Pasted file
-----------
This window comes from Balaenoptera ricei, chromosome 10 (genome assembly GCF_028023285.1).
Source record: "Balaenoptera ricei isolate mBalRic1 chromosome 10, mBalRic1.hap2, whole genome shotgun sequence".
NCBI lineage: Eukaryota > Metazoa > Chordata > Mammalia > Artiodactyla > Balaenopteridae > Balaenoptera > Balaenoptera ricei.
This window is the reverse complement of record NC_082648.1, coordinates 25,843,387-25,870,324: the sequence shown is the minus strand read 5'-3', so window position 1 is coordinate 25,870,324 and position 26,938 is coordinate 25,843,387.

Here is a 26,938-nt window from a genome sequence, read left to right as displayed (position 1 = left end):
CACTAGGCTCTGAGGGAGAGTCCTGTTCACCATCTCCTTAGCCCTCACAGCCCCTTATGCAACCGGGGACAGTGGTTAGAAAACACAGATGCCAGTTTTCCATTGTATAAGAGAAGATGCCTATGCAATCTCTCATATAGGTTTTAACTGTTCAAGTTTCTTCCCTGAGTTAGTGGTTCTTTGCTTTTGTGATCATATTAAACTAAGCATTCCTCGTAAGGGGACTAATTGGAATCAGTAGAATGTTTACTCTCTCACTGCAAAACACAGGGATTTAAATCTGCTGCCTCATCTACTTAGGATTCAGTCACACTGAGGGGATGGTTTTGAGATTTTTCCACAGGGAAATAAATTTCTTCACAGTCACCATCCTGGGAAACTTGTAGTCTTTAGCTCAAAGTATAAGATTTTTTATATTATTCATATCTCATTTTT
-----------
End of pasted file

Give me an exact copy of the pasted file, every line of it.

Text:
This window comes from Balaenoptera ricei, chromosome 10 (genome assembly GCF_028023285.1).
Source record: "Balaenoptera ricei isolate mBalRic1 chromosome 10, mBalRic1.hap2, whole genome shotgun sequence".
NCBI lineage: Eukaryota > Metazoa > Chordata > Mammalia > Artiodactyla > Balaenopteridae > Balaenoptera > Balaenoptera ricei.
This window is the reverse complement of record NC_082648.1, coordinates 25,843,387-25,870,324: the sequence shown is the minus strand read 5'-3', so window position 1 is coordinate 25,870,324 and position 26,938 is coordinate 25,843,387.

Here is a 26,938-nt window from a genome sequence, read left to right as displayed (position 1 = left end):
CACTAGGCTCTGAGGGAGAGTCCTGTTCACCATCTCCTTAGCCCTCACAGCCCCTTATGCAACCGGGGACAGTGGTTAGAAAACACAGATGCCAGTTTTCCATTGTATAAGAGAAGATGCCTATGCAATCTCTCATATAGGTTTTAACTGTTCAAGTTTCTTCCCTGAGTTAGTGGTTCTTTGCTTTTGTGATCATATTAAACTAAGCATTCCTCGTAAGGGGACTAATTGGAATCAGTAGAATGTTTACTCTCTCACTGCAAAACACAGGGATTTAAATCTGCTGCCTCATCTACTTAGGATTCAGTCACACTGAGGGGATGGTTTTGAGATTTTTCCACAGGGAAATAAATTTCTTCACAGTCACCATCCTGGGAAACTTGTAGTCTTTAGCTCAAAGTATAAGATTTTTTATATTATTCATATCTCATTTTT